In one embodiment, an integrated circuit includes a bi-directional level shifter. The bi-directional level shifter includes first signal terminal operable as an input and an output. When being operable as an input, the first signal terminal receives a first signal compatible with a first voltage domain of the integrated circuit. When being operable as an output, the first signal terminal provides a shifted signal compatible with the first voltage domain of the integrated circuit. The bi-directional level shifter includes a second signal terminal operable as an output and an input. When being operable as an output, the second signal terminal provides a shifted signal compatible with a second voltage domain of the integrated circuit. When being operable as an input, the second signal terminal receives a second signal compatible with the second voltage domain of the integrated circuit. The level shifter further including level shift circuitry coupled between the first signal terminal and the second signal terminal. The level shift circuitry translates the first signal compatible with the first voltage domain to the shifted signal compatible with the second voltage domain when the first signal terminal is operable as an input. The level shift circuitry translates the second signal compatible with the second voltage domain to the shifted signal compatible with the first voltage domain when the second signal terminal is operable as an input. In still a further embodiment, the level shift circuitry includes at least one current cut-off transistor. Responsive to being non conductive, the at least one current cut-off transistor operates to cut off current flowing in a current path between a first voltage domain voltage supply and second voltage domain voltage supply.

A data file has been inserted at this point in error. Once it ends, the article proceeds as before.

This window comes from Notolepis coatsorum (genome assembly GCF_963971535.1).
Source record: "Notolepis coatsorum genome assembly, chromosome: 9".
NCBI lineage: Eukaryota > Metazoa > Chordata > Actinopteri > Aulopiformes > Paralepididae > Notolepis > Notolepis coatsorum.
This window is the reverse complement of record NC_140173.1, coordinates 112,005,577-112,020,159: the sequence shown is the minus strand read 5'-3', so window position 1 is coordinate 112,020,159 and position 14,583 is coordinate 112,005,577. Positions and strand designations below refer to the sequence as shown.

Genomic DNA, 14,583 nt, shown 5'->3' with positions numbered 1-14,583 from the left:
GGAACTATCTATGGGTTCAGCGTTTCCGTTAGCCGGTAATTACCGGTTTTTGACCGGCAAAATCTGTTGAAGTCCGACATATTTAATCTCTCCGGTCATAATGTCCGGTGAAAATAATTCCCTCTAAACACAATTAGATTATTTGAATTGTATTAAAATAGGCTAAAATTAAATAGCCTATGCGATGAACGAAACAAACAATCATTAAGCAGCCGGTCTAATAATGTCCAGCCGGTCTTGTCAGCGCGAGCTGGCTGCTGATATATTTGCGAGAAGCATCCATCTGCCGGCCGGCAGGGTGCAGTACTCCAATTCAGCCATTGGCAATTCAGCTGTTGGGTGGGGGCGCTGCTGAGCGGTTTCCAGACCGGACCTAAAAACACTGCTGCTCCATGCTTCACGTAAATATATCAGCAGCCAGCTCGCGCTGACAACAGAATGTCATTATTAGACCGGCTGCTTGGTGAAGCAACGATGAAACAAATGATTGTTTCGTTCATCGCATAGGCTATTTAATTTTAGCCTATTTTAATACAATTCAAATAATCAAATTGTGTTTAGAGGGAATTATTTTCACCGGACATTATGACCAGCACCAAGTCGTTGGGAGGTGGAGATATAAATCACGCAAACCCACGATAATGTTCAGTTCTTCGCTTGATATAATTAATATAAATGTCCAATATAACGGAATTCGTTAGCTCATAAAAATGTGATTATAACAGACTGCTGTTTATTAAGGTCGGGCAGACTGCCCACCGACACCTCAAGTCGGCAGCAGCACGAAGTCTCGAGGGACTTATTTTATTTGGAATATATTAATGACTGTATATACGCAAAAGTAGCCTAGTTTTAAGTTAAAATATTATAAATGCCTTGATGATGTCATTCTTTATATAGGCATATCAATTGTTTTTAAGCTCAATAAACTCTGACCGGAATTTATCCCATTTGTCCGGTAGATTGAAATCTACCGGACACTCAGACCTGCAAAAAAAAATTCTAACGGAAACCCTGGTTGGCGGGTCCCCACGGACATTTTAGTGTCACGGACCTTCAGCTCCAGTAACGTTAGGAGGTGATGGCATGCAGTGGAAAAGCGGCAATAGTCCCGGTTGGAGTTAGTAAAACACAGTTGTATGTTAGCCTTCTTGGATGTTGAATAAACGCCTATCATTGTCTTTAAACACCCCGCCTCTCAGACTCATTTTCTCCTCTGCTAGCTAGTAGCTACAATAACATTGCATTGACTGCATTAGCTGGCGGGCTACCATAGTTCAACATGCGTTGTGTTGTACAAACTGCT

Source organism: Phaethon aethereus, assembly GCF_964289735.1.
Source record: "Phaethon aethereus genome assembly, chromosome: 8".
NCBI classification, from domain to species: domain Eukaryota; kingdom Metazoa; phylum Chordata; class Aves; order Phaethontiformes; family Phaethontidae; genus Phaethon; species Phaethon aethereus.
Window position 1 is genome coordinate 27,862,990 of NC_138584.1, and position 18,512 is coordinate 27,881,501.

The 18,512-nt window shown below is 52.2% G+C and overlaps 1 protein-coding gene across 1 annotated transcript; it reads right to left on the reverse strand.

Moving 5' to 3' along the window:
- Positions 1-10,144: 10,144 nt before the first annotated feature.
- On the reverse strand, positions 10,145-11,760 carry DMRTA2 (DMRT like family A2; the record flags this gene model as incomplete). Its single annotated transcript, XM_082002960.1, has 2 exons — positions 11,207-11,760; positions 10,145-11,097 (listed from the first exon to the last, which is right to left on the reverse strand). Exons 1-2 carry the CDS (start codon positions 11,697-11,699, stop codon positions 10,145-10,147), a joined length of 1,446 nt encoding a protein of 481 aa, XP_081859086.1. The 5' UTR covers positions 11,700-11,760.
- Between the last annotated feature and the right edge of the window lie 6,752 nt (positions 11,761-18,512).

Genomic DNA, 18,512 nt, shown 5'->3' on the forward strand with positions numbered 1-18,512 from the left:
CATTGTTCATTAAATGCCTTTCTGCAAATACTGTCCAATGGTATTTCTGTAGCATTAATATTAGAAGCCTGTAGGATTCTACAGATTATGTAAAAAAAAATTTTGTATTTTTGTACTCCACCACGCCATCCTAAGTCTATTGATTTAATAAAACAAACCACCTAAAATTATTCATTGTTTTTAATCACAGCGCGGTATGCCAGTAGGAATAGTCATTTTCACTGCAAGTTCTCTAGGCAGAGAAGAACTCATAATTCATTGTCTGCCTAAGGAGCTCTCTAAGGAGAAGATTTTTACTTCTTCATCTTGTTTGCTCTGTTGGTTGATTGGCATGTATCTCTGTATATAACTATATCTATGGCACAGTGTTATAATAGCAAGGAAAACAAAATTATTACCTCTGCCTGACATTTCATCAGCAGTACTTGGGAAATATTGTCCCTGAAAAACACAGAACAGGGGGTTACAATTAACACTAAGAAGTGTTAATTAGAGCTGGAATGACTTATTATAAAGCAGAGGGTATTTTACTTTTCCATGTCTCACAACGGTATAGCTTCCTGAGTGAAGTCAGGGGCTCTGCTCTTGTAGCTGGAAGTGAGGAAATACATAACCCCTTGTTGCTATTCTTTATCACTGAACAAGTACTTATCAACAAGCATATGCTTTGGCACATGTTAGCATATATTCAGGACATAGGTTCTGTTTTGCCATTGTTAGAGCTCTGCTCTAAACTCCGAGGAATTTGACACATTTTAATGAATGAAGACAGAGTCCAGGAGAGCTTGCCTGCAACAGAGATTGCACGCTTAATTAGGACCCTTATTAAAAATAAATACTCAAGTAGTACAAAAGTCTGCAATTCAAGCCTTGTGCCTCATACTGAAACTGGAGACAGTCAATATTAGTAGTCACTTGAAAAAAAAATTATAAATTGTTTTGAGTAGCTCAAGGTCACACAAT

In another embodiment, a method includes providing a first signal to a first signal terminal of a level shifter. The first signal is compatible with a first voltage domain. In response to the providing the first signal, the level shifter provides at a second signal terminal of the level shifter a shifted signal compatible with a second voltage domain. The method also includes providing a second signal to the signal terminal of the level shifter. the second signal is compatible with the second voltage domain. In response to the providing the second signal, the level shifter provides at the first signal terminal a shifted signal compatible with a first voltage domain.